Sometimes an article appears that puts things into a much better perspective. Why are mountain bikers so hellbent on turning our once peaceful forests into stressful places, where nature must be conquered (riding, trail digging, etc.) -- not appreciated on its own terms. And, mountain biking is proving to be far from healthy, for both the body and the natural environment it pummels...
We need to teach our children how to slow down in a world that is already filled with stress. Mountain biking, and other extreme sports, is NOT the answer to health and well being inside our forests and natural places, as one writer discovers...
Katie Klingsporn, Cottonwoods | Posted: Thursday, October 29, 2015
According to the calendar, fall begins on Sept. 23. But for me, its official start is the day Ballard changes out of its summer greens into a tarnished copper cloak. It seems to happen overnight, the death of the false hellebore up high, and its message is irrefutable: summer is over.
Thus begins the loveliest time of the year in Telluride. The mornings grow cold, the shadows grow long and the season unfolds in golden perfection. And since that day in early September when Ballard changed, this fall has stacked up as among the best I’ve seen.
It’s heart-piercingly beautiful, this season. I don’t use the word splendiferous often, but it has perhaps no better application than a sunny day in September in the San Juans, and there were a lot of those. What began as scattered bits of gold and orange in the understory grew into a riot of color as the aspen trees transitioned. Explosions of gold in the canopy, the sky a concentrated hyper-blue and leaves like yellow coins littering the trails. It was hard to walk to the post office without falling over in wonder.
But this isn’t just me waxing on about the beauty of fall. It’s about something else. Something that makes my mountain biking buddies look at me funny and my parents pause as if I’ve gone off the New Age deep end.
It’s about forest bathing.
Bear with me.
Forest bathing is a tenet of preventative health in Japan that is gaining traction in America and beyond as more people learn of its physiological and mental benefits. The practice, also known as shinrin-yoku, is simple. Hang out in nature and experience it with all your senses. Walk slowly through the forest, take in the patterns of the leaves, the symmetry of flowers and the bizarre colors of lichens. Listen to the extraordinarily sweet chirp of songbirds, the rustle of animals in the underbrush, the melody of running water. Pick a bluebell and pop it in your mouth to taste the land, or crush sage between your hands to inhale the smell of high desert. Take a dip in the river.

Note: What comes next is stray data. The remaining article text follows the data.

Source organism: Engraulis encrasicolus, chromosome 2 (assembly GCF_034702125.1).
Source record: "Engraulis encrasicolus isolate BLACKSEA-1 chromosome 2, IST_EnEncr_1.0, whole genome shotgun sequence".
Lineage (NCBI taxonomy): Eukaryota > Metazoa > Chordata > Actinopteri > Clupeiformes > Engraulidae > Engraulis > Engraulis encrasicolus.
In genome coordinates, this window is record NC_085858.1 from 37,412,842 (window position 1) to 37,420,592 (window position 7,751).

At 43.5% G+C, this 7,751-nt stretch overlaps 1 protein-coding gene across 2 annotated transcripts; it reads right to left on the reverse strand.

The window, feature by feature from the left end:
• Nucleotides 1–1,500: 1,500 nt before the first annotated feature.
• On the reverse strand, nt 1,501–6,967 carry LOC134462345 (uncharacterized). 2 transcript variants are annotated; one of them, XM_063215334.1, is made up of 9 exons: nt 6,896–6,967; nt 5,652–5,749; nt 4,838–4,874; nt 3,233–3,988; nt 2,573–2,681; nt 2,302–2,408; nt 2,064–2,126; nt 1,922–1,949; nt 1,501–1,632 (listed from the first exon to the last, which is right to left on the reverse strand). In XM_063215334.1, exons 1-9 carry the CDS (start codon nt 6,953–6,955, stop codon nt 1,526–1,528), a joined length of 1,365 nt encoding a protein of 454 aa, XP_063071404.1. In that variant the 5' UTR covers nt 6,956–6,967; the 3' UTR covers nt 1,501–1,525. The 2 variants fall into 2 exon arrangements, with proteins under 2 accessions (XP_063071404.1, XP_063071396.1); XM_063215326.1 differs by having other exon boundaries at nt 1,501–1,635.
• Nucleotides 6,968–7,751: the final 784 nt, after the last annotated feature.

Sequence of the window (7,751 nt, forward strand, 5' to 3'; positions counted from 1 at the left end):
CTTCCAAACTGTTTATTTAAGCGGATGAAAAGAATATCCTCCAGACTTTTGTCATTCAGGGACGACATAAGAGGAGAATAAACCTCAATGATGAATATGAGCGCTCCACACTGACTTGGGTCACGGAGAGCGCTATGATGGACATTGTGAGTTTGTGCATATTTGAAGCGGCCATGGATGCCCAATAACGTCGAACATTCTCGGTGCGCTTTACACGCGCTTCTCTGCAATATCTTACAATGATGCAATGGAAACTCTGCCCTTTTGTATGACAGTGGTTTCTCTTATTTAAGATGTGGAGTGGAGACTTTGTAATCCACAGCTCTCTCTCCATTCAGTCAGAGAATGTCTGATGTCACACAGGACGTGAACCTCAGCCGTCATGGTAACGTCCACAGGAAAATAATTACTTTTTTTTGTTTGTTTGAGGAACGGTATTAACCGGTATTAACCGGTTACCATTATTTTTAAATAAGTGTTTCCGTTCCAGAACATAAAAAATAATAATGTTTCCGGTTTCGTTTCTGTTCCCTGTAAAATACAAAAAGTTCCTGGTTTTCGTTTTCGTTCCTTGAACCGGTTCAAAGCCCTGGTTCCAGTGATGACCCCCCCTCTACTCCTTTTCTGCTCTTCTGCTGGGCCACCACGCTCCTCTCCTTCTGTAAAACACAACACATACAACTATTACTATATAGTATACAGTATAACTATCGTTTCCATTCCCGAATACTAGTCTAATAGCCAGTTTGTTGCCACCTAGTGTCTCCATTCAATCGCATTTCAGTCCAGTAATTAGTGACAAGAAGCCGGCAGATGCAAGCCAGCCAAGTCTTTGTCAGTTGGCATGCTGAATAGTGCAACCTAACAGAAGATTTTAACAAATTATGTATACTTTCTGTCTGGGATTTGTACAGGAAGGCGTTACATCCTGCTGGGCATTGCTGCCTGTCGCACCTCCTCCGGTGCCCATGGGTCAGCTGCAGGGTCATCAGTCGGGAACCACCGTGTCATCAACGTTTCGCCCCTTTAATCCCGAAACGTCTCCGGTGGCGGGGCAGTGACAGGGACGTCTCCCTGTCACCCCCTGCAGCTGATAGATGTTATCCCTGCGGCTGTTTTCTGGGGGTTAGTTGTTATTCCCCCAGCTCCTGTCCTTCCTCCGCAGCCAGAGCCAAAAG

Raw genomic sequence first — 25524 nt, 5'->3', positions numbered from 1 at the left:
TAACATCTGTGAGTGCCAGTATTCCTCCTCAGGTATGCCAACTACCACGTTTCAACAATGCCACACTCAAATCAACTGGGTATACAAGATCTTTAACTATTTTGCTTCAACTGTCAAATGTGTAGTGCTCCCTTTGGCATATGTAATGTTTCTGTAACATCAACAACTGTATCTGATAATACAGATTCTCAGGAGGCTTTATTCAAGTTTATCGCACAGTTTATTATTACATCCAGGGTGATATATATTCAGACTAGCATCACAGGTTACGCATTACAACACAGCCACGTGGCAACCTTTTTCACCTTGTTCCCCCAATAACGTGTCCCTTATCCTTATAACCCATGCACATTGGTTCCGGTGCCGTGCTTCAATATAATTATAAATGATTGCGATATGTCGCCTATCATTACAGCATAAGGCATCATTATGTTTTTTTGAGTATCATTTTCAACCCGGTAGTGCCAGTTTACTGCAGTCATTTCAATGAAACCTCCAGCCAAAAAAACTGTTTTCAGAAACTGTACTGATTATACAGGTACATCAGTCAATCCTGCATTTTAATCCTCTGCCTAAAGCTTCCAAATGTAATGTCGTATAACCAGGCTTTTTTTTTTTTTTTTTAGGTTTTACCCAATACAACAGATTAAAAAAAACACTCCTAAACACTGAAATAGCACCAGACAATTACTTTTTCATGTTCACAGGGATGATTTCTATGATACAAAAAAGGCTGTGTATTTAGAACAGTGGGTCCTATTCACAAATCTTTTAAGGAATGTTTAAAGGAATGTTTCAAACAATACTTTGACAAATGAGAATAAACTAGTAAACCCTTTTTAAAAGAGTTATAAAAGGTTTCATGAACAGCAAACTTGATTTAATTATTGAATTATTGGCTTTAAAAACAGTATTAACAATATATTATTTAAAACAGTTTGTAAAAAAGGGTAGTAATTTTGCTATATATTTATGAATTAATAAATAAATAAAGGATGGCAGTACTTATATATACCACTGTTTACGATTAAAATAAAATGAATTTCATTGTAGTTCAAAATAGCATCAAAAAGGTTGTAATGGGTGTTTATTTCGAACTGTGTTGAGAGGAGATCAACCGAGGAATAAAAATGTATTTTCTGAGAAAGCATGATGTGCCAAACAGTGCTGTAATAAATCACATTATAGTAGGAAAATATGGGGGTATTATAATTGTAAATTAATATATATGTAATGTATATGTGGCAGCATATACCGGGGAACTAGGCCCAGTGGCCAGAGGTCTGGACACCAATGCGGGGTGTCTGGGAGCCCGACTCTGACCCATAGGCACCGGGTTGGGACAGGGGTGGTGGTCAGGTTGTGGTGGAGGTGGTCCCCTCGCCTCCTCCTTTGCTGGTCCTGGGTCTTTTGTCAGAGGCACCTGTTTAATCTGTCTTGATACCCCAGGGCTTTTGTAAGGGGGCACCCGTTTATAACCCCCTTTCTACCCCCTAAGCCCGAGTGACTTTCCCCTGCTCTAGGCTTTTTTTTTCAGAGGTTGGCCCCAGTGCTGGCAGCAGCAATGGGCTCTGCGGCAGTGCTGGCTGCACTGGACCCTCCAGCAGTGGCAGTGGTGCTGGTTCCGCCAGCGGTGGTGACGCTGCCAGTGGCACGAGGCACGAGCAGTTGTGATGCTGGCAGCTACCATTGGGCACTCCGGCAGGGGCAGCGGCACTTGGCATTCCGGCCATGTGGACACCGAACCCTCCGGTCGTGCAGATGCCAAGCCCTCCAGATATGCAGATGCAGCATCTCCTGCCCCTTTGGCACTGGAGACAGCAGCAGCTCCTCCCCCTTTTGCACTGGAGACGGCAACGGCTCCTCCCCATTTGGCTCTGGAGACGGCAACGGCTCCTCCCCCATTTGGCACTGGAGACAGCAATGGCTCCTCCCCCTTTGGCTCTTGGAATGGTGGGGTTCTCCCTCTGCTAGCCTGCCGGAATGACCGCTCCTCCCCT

And guess what? It’s good for you. Shinrin-yoku, coined by the Japanese government back in 1982, was inspired by ancient Eastern practices of Shinto and Buddhism. Today, Japan has designated forest trails, and doctors prescribe shinrin-yoku to overworked professionals and anxious children to relieve stress. Japan isn’t alone in touting nature as a healer. Growing research suggests that it improves cognition and can boost human empathy, and that it reduces depression along with heart rate, blood pressure and sympathetic nerve activity.
The first time I heard of forest bathing was in July. I was meandering through the forest in my favorite mushroom spot, picking chanterelles with four friends. “This is like forest bathing,” my friend Lexi said. “Huh?” the rest of us responded.
She explained, and I’ll admit I started out skeptical. It sounded a little too woo-woo for me. But when I thought about it, it lent reason to the deep satisfaction and peace I’ve long gotten from mushroom hunting. And the more I considered the way I interacted with the landscape, the more of a believer I became.
So I started taking forest baths. Turns out, fall is the ideal season for shinrin-yoku. Many hours were spent under aspen trees, watching the leaves flutter serenely to earth, feeling the final burst of the sun’s summer heat on my skin, inhaling the sweet smell of decaying leaves and dozing in the narcotic beauty of it all. I often wasn’t alone; forest bathing with friends only enhances the experience. Each time, it left me calm, alert and grateful.
The baths helped lead to an epiphany: In the last decade I had grown separate from nature without even realizing it. I often wore headphones while biking or snowboarding, drowning out any sounds. I moved quickly, stopped infrequently and was impatient with dawdlers. My priority was usually maximizing the workout.Gorgeous views and shared experiences were an added benefit, and I certainly appreciated them. But mostly, I was focused on moving through the landscape, not being part of it. With shinrin-yoku, the point is to steep yourself in the fragrant, burbling, chirping, swaying, yipping, serene or chaotic tableau of nature — be it shady aspen grove, exposed scree field or under a tree in your yard. And what you get in exchange is something I would argue is more beneficial than a workout.
Now that the colors have drained from the mountains and snow covers the peaks, I’m left to wonder how forest bathing will go in the winter. I don’t plan to stop, but I’ll have to get creative. One of those wearable sleeping bags may be in order.